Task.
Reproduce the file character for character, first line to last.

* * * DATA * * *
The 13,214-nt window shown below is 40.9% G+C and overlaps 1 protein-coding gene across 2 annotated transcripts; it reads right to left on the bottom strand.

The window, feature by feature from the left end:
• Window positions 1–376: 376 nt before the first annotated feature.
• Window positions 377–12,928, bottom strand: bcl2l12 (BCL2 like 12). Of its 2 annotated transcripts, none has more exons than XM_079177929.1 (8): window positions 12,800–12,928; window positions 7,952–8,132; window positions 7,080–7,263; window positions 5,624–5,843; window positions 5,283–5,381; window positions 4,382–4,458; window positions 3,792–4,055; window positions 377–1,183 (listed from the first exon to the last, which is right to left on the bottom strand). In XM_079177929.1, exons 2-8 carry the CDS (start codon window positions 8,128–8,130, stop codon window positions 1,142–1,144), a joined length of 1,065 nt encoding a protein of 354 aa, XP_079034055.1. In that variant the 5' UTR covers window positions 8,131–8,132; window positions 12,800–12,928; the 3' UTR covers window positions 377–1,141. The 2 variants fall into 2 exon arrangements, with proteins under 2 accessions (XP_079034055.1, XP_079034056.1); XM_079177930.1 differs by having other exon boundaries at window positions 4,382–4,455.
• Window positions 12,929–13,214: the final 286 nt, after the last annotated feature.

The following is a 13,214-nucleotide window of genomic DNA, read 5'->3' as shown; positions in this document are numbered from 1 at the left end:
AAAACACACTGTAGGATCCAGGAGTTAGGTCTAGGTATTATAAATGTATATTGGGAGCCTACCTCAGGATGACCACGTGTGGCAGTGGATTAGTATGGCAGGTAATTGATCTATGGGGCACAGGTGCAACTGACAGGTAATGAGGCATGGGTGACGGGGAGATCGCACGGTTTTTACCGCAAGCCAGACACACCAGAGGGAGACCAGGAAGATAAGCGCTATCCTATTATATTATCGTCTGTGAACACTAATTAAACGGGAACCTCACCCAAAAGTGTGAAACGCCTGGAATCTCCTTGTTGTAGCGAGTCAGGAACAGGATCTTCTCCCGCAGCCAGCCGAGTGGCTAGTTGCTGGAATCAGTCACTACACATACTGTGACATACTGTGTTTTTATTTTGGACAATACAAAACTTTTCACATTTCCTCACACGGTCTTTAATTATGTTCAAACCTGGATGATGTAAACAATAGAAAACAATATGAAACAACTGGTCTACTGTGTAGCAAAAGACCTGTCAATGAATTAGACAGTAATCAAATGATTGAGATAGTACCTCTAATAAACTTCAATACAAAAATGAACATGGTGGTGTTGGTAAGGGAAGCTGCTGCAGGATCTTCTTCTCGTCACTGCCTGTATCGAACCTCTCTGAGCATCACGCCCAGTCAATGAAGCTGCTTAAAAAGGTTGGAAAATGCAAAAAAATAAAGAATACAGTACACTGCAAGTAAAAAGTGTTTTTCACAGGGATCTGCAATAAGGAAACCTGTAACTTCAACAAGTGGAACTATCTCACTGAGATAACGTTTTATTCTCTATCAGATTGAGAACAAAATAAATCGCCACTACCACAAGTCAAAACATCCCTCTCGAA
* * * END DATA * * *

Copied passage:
The 13,214-nt window shown below is 40.9% G+C and overlaps 1 protein-coding gene across 2 annotated transcripts; it reads right to left on the bottom strand.

The window, feature by feature from the left end:
• Window positions 1–376: 376 nt before the first annotated feature.
• Window positions 377–12,928, bottom strand: bcl2l12 (BCL2 like 12). Of its 2 annotated transcripts, none has more exons than XM_079177929.1 (8): window positions 12,800–12,928; window positions 7,952–8,132; window positions 7,080–7,263; window positions 5,624–5,843; window positions 5,283–5,381; window positions 4,382–4,458; window positions 3,792–4,055; window positions 377–1,183 (listed from the first exon to the last, which is right to left on the bottom strand). In XM_079177929.1, exons 2-8 carry the CDS (start codon window positions 8,128–8,130, stop codon window positions 1,142–1,144), a joined length of 1,065 nt encoding a protein of 354 aa, XP_079034055.1. In that variant the 5' UTR covers window positions 8,131–8,132; window positions 12,800–12,928; the 3' UTR covers window positions 377–1,141. The 2 variants fall into 2 exon arrangements, with proteins under 2 accessions (XP_079034055.1, XP_079034056.1); XM_079177930.1 differs by having other exon boundaries at window positions 4,382–4,455.
• Window positions 12,929–13,214: the final 286 nt, after the last annotated feature.

The following is a 13,214-nucleotide window of genomic DNA, read 5'->3' as shown; positions in this document are numbered from 1 at the left end:
AAAACACACTGTAGGATCCAGGAGTTAGGTCTAGGTATTATAAATGTATATTGGGAGCCTACCTCAGGATGACCACGTGTGGCAGTGGATTAGTATGGCAGGTAATTGATCTATGGGGCACAGGTGCAACTGACAGGTAATGAGGCATGGGTGACGGGGAGATCGCACGGTTTTTACCGCAAGCCAGACACACCAGAGGGAGACCAGGAAGATAAGCGCTATCCTATTATATTATCGTCTGTGAACACTAATTAAACGGGAACCTCACCCAAAAGTGTGAAACGCCTGGAATCTCCTTGTTGTAGCGAGTCAGGAACAGGATCTTCTCCCGCAGCCAGCCGAGTGGCTAGTTGCTGGAATCAGTCACTACACATACTGTGACATACTGTGTTTTTATTTTGGACAATACAAAACTTTTCACATTTCCTCACACGGTCTTTAATTATGTTCAAACCTGGATGATGTAAACAATAGAAAACAATATGAAACAACTGGTCTACTGTGTAGCAAAAGACCTGTCAATGAATTAGACAGTAATCAAATGATTGAGATAGTACCTCTAATAAACTTCAATACAAAAATGAACATGGTGGTGTTGGTAAGGGAAGCTGCTGCAGGATCTTCTTCTCGTCACTGCCTGTATCGAACCTCTCTGAGCATCACGCCCAGTCAATGAAGCTGCTTAAAAAGGTTGGAAAATGCAAAAAAATAAAGAATACAGTACACTGCAAGTAAAAAGTGTTTTTCACAGGGATCTGCAATAAGGAAACCTGTAACTTCAACAAGTGGAACTATCTCACTGAGATAACGTTTTATTCTCTATCAGATTGAGAACAAAATAAATCGCCACTACCACAAGTCAAAACATCCCTCTCGAA